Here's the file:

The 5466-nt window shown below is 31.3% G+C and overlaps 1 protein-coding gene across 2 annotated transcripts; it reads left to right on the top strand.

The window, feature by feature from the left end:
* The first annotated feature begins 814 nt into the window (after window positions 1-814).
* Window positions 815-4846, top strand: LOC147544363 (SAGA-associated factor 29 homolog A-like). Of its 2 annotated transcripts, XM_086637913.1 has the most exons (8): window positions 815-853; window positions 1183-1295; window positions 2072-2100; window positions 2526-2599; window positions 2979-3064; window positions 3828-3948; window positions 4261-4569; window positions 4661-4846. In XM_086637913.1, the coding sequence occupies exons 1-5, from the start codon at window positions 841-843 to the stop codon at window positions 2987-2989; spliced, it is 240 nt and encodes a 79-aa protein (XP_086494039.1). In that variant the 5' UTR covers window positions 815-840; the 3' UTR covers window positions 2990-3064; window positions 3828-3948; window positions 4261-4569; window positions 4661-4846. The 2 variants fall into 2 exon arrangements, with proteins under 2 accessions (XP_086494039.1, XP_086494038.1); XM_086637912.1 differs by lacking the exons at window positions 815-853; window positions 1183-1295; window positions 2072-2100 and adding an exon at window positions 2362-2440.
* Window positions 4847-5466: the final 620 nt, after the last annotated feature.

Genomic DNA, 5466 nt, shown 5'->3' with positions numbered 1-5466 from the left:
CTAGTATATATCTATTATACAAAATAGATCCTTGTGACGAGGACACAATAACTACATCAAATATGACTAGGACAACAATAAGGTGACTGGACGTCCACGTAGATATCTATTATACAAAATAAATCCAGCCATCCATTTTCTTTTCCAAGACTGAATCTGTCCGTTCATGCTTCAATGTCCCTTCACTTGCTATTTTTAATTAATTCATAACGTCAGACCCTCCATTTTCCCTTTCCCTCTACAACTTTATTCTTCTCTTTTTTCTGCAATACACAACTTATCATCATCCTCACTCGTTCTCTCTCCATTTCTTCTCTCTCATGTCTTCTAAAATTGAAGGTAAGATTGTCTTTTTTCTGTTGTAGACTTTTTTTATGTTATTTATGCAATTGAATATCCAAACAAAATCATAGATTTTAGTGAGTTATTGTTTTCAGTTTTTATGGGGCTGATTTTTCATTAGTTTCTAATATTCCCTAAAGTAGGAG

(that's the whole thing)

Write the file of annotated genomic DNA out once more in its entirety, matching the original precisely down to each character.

The 5466-nt window shown below is 31.3% G+C and overlaps 1 protein-coding gene across 2 annotated transcripts; it reads left to right on the top strand.

The window, feature by feature from the left end:
* The first annotated feature begins 814 nt into the window (after window positions 1-814).
* Window positions 815-4846, top strand: LOC147544363 (SAGA-associated factor 29 homolog A-like). Of its 2 annotated transcripts, XM_086637913.1 has the most exons (8): window positions 815-853; window positions 1183-1295; window positions 2072-2100; window positions 2526-2599; window positions 2979-3064; window positions 3828-3948; window positions 4261-4569; window positions 4661-4846. In XM_086637913.1, the coding sequence occupies exons 1-5, from the start codon at window positions 841-843 to the stop codon at window positions 2987-2989; spliced, it is 240 nt and encodes a 79-aa protein (XP_086494039.1). In that variant the 5' UTR covers window positions 815-840; the 3' UTR covers window positions 2990-3064; window positions 3828-3948; window positions 4261-4569; window positions 4661-4846. The 2 variants fall into 2 exon arrangements, with proteins under 2 accessions (XP_086494039.1, XP_086494038.1); XM_086637912.1 differs by lacking the exons at window positions 815-853; window positions 1183-1295; window positions 2072-2100 and adding an exon at window positions 2362-2440.
* Window positions 4847-5466: the final 620 nt, after the last annotated feature.

Genomic DNA, 5466 nt, shown 5'->3' with positions numbered 1-5466 from the left:
CTAGTATATATCTATTATACAAAATAGATCCTTGTGACGAGGACACAATAACTACATCAAATATGACTAGGACAACAATAAGGTGACTGGACGTCCACGTAGATATCTATTATACAAAATAAATCCAGCCATCCATTTTCTTTTCCAAGACTGAATCTGTCCGTTCATGCTTCAATGTCCCTTCACTTGCTATTTTTAATTAATTCATAACGTCAGACCCTCCATTTTCCCTTTCCCTCTACAACTTTATTCTTCTCTTTTTTCTGCAATACACAACTTATCATCATCCTCACTCGTTCTCTCTCCATTTCTTCTCTCTCATGTCTTCTAAAATTGAAGGTAAGATTGTCTTTTTTCTGTTGTAGACTTTTTTTATGTTATTTATGCAATTGAATATCCAAACAAAATCATAGATTTTAGTGAGTTATTGTTTTCAGTTTTTATGGGGCTGATTTTTCATTAGTTTCTAATATTCCCTAAAGTAGGAG